In two pre- Crawford cases, the Court took contrasting approaches to the Confrontation Clause regarding state efforts to protect a child from psychological trauma while testifying. In Coy v. Iowa,40 the Court held that the right of confrontation is violated by a procedure, authorized by statute, placing a one-way screen between complaining child witnesses and the defendant, thereby sparing the witnesses from viewing the defendant. This conclusion was reached even though the witnesses could be viewed by the defendant's counsel and by the judge and jury, even though the right of cross-examination was in no way limited, and even though the state asserted a strong interest in protecting the child sex abuse victims from further trauma.41
The Court's opinion by Justice Scalia declared that a defendant's right during his trial to a face-to-face confrontation with his accusers derives from the irreducible literal meaning of the clause, and traces to the beginnings of Western legal culture.42 Squarely rejecting the Wigmore view that the only essential interest preserved by the right was cross-examination,43 the Court emphasized the importance of face-to-face confrontation in eliciting truthful testimony.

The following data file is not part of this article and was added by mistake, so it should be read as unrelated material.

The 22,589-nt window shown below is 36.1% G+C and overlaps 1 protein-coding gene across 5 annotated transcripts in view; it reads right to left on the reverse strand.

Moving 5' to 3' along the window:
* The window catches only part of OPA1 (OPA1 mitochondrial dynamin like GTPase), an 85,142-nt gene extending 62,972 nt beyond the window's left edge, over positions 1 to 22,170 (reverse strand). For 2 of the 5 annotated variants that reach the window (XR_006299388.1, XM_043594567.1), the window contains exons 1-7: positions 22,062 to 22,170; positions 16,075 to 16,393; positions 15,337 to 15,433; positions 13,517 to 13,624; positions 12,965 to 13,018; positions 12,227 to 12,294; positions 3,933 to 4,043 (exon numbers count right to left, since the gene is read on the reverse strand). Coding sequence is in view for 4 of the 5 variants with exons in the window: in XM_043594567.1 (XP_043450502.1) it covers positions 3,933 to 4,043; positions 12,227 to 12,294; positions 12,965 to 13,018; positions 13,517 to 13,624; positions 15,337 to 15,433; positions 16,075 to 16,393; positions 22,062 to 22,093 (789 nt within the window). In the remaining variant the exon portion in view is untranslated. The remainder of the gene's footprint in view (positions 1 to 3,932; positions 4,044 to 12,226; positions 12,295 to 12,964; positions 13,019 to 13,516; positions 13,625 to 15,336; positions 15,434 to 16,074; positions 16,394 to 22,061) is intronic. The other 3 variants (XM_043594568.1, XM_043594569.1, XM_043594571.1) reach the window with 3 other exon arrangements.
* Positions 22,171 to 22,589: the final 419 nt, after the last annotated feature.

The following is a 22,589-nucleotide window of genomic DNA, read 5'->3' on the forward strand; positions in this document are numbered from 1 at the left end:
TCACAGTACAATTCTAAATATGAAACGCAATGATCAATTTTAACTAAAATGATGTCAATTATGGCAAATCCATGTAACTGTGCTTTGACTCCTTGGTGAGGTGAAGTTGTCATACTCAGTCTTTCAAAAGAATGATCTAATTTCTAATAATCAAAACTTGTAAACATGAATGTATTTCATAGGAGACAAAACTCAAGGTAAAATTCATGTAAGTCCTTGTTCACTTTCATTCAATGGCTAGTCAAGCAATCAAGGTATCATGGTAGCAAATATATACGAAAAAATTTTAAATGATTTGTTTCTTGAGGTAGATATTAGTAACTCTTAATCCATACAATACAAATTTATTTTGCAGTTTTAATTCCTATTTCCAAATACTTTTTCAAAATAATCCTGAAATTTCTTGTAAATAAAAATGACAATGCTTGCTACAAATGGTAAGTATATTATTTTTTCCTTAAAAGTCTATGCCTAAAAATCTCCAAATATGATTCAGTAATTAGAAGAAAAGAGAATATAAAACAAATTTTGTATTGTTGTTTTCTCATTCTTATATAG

Coy's interpretation of the Confrontation Clause, though not its result, was rejected in Maryland v. Craig.44 In Craig, the Court upheld Maryland's use of one-way, closed-circuit television to protect a child witness in a sex crime from viewing the defendant. As in Coy, procedural protections other than confrontation were afforded: the child witness must testify under oath, is subject to cross-examination, and is viewed by the judge, jury, and defendant.